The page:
Janet Levatin, MD
I have recently started to study a new field of study called Nutrigenomics. It involves having a panel of very important genes tested. The genes are related to methylation, a biochemical process that is continually taking place in our bodies, similar to how we are continually breathing. Without constant methylation we would not be alive (just as we would not be if we weren’t continually breathing).
When methylation is compromised, our bodies do not function optimally (analogous to how an asthmatic has challenges in functioning due to not breathing optimally). Compromised methylation can lead to difficulty detoxifying, difficulty processing B vitamins (especially B12 and folate), cardiovascular disease, difficulty producing neurotransmitters, birth defects, mental disorders, and more. It can cause increased susceptibility to chronic and recurrent viral illnesses, and complex chronic illnesses that seem very difficult to recover from, such as fibromyalgia, chemical sensitivity, autism, chronic fatigue syndrome, and other brain and immune system dysfunctions.
Nutrigenomics is an another step in the development of personalized medicine, which integrative physicians have been promoting and practicing for a number of years. As the name implies, nutrigenomics involves learning about the genes in our methylation cycle and then using nutrition and supplements to “bypass” challenges in our genetics.
We all have genetic differences, commonly known as mutations, polymorphisms, or SNPs (single nucleotide polymorphisms). How they are configured is unique to each of us. When we have mutations in our methylation cycle genes, in certain configurations, we are more likely to have some of the above-mentioned health challenges. Poor nutrition, toxic exposures (including vaccines), lack of sleep, infections (obvious or occult), stress, and other factors can magnify these challenges, adding to the likelihood of us developing diseases and health imbalances. Knowing what mutations we have, what vitamin and mineral deficiencies we have, and what toxic burdens and infections we harbor can allow us to begin to detoxify and supplement in a more appropriate, targeted manner, hopefully leading to a recovery of our health.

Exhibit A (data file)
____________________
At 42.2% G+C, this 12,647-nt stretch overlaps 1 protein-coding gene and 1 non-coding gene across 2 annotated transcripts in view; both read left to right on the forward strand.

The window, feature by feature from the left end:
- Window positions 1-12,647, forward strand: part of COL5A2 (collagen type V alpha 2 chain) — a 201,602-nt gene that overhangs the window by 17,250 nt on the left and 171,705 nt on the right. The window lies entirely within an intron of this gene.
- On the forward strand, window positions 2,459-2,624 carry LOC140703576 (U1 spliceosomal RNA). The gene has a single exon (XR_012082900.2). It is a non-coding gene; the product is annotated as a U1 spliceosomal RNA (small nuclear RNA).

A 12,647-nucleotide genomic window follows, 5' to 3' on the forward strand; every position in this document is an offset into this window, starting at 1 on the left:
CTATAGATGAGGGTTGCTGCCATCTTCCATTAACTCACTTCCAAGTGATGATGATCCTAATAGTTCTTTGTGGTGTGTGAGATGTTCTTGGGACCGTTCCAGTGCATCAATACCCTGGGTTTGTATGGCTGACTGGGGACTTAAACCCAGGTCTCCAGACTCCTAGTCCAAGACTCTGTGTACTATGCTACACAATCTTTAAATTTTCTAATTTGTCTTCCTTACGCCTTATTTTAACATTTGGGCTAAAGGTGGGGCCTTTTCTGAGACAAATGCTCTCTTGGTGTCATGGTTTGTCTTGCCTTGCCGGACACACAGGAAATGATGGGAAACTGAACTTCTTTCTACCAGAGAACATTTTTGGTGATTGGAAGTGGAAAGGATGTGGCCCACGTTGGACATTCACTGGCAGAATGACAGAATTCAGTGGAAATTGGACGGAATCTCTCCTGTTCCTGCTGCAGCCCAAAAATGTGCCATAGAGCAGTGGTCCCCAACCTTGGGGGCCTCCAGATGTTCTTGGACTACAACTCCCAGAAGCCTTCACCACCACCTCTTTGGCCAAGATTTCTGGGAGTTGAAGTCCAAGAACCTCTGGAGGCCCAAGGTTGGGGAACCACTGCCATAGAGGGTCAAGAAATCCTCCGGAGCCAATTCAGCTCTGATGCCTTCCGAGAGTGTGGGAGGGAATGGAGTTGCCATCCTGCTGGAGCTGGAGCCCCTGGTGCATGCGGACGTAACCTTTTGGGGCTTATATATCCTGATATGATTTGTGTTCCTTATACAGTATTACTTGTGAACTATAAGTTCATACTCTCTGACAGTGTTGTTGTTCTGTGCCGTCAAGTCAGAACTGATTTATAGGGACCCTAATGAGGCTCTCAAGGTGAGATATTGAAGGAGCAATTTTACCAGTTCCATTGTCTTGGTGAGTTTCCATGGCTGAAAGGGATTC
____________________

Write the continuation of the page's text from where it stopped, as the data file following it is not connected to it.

The nutrigenomic approach can also be used to promote healthy aging and prevention of the many chronic degenerative diseases that are all too prevalent these days. No one is too young to have their genes checked and get on a path to optimum health. Our genes do not change (unlike our nutritional status), so they only need to be tested once.
A variety of new, exciting findings are emerging from the field of nutrigenomics. For example, there are 4 kinds of B12 (cyanocobalamin, methylcobalamin, hydroxycobalamin, and adenosylcobalamin). Which type (or types) we process the best is determined by two genes, COMT and VDRtaq. Additionally, lithium, a mineral that has not been considered much except for treatment of bipolar disorder, is a necessary cofactor, in smaller doses, for proper utilization of B12 in the body. Many people are lithium-deficient and thus cannot utilize B12 properly.
So if you want to work on a health challenge that you have been unable to conquer, or if you want to preserve the good health you already enjoy, nutrigenomics is a program to consider. Dr. Janet is available for complimentary phone or in-person consultations for those wanting to learn more.